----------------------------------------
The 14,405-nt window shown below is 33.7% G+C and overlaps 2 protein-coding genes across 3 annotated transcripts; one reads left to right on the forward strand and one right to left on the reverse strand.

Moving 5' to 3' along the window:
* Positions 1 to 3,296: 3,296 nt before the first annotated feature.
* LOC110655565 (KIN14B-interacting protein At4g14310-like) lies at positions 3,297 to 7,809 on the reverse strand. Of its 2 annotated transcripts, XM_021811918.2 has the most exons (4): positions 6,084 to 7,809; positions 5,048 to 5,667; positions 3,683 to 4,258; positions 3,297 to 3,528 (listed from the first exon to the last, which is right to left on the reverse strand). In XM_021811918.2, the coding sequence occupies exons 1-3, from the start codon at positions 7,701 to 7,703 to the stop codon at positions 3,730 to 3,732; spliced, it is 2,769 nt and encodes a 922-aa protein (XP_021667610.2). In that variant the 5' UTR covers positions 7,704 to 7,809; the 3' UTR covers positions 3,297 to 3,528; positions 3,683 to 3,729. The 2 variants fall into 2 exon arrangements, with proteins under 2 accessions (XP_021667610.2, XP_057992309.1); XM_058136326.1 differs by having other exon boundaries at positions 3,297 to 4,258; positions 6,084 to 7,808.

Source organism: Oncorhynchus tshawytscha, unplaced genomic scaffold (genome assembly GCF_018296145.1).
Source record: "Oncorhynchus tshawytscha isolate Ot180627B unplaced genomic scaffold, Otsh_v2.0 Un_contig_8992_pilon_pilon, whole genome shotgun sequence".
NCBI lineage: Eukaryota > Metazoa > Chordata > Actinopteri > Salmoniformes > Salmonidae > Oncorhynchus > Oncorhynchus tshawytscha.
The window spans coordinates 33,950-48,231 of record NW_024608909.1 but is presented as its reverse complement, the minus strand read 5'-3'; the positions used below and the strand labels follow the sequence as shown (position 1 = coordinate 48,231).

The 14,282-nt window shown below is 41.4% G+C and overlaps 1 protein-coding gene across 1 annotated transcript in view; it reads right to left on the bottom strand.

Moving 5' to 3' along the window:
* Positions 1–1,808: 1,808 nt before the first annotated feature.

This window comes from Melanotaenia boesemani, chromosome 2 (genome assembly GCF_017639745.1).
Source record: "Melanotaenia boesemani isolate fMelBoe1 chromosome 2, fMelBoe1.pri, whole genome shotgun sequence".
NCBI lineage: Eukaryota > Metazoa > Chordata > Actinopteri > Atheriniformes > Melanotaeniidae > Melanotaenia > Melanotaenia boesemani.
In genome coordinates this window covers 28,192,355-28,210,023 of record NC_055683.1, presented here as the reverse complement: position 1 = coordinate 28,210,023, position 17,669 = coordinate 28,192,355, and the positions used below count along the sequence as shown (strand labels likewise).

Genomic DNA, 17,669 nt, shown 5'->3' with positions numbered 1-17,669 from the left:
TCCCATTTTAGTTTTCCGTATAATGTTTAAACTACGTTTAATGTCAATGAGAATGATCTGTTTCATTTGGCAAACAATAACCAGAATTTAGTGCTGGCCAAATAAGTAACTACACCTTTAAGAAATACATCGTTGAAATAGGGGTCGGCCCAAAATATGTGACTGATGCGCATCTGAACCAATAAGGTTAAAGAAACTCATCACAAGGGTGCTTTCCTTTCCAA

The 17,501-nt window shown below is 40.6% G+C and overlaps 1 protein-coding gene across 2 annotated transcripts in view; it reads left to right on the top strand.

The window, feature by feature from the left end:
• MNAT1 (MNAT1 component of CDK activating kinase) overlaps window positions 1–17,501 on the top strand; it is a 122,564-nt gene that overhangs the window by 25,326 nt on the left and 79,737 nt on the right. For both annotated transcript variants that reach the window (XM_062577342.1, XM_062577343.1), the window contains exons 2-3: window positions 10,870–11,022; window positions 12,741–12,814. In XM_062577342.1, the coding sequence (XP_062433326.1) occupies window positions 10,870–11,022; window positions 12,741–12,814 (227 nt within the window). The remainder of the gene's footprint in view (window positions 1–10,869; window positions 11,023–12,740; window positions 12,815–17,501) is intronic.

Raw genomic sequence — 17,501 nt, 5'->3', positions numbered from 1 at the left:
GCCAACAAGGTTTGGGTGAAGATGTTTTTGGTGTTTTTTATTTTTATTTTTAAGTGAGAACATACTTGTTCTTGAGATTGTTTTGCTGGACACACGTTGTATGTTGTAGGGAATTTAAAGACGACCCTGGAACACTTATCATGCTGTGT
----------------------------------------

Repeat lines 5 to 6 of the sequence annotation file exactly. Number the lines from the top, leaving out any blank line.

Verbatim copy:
Source organism: Oncorhynchus tshawytscha, unplaced genomic scaffold (genome assembly GCF_018296145.1).
Source record: "Oncorhynchus tshawytscha isolate Ot180627B unplaced genomic scaffold, Otsh_v2.0 Un_contig_8992_pilon_pilon, whole genome shotgun sequence".